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Russia may shoot dead 52 polar bears ‘invading’ village homes as sea ice melts

Mammals have attacked people, one official claims, with parents afraid to send children to school

Jane Dalton
Monday 11 February 2019 12:00 GMT
Polar bears invasion cause alarm in remote Russian Arctic

A remote region in Russia has declared a state of emergency after more than 50 polar bears reportedly broke into homes and offices.

Some of the animals – forced inland by shrinking sea ice – have even attacked people on the Novaya Zemlya islands, an official said.

Hunting polar bears is banned in Russia, but authorities warn a cull may be the only answer if other means of warding them off fail.

Last year a study published in Science found polar bears are starving because climate change is melting Arctic ice, so they spend more time on land looking for food.

The animals are officially classed as “vulnerable”, with numbers falling.

Since December the military have been patrolling the streets of Belushya Guba on the islands but the animals have lost their fear of the signals used to ward them off, so more drastic measures are needed, officials said.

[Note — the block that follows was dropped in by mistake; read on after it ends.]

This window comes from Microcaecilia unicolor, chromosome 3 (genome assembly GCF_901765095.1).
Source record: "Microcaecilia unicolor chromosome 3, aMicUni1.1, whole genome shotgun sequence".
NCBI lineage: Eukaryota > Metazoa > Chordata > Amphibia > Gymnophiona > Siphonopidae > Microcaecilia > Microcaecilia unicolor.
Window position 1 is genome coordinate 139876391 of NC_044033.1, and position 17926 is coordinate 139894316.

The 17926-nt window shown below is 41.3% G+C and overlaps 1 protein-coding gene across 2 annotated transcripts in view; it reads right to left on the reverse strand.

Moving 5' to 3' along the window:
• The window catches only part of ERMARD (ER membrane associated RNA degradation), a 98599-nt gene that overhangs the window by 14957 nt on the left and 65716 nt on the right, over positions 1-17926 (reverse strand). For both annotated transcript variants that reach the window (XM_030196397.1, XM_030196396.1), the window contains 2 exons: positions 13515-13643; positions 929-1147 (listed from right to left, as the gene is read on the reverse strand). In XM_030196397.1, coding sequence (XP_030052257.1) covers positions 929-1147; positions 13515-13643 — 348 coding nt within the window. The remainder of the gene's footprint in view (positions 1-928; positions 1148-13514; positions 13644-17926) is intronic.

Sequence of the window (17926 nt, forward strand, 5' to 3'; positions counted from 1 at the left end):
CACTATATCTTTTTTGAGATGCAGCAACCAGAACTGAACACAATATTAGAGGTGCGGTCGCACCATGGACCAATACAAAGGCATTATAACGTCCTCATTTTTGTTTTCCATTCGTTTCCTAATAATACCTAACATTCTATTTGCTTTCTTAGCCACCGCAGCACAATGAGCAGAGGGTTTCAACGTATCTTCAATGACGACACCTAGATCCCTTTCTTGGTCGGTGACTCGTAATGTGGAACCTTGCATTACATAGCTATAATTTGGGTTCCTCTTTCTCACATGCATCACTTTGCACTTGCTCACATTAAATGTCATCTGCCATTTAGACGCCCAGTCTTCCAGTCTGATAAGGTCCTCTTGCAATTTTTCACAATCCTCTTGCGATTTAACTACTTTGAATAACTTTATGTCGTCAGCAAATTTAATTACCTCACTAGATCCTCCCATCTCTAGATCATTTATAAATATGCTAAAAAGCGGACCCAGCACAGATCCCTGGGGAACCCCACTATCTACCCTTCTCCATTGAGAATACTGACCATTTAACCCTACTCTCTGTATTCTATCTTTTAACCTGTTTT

The village, home to about 560 people, has reported 52 bears have been spotted in two months with some of them attacking people, breaking into houses and other buildings, according to Aleksander Minaev, deputy head of the Novaya Zemlya region.

“People are scared, afraid to leave their homes, their daily routines are being broken, and parents are unwilling to let their children go to school or kindergarten,” Mr Minaev said.

Local administration chief Vigansha Musin said more than five bears were on the grounds of a military garrison.

“I’ve been on Novaya Zemlya since 1983,” he said. “There’s never been such a mass invasion of polar bears.”

In 2016 five Russian scientists were “besieged” by polar bears for several weeks at a remote weather station on the island of Troynoy, east of Novaya Zemlya.

Russia’s remote archipelago of Novaya Zemlya (meaning New Earth), in the Arctic Ocean off northern Russia, has a population of just over 2,000 people.

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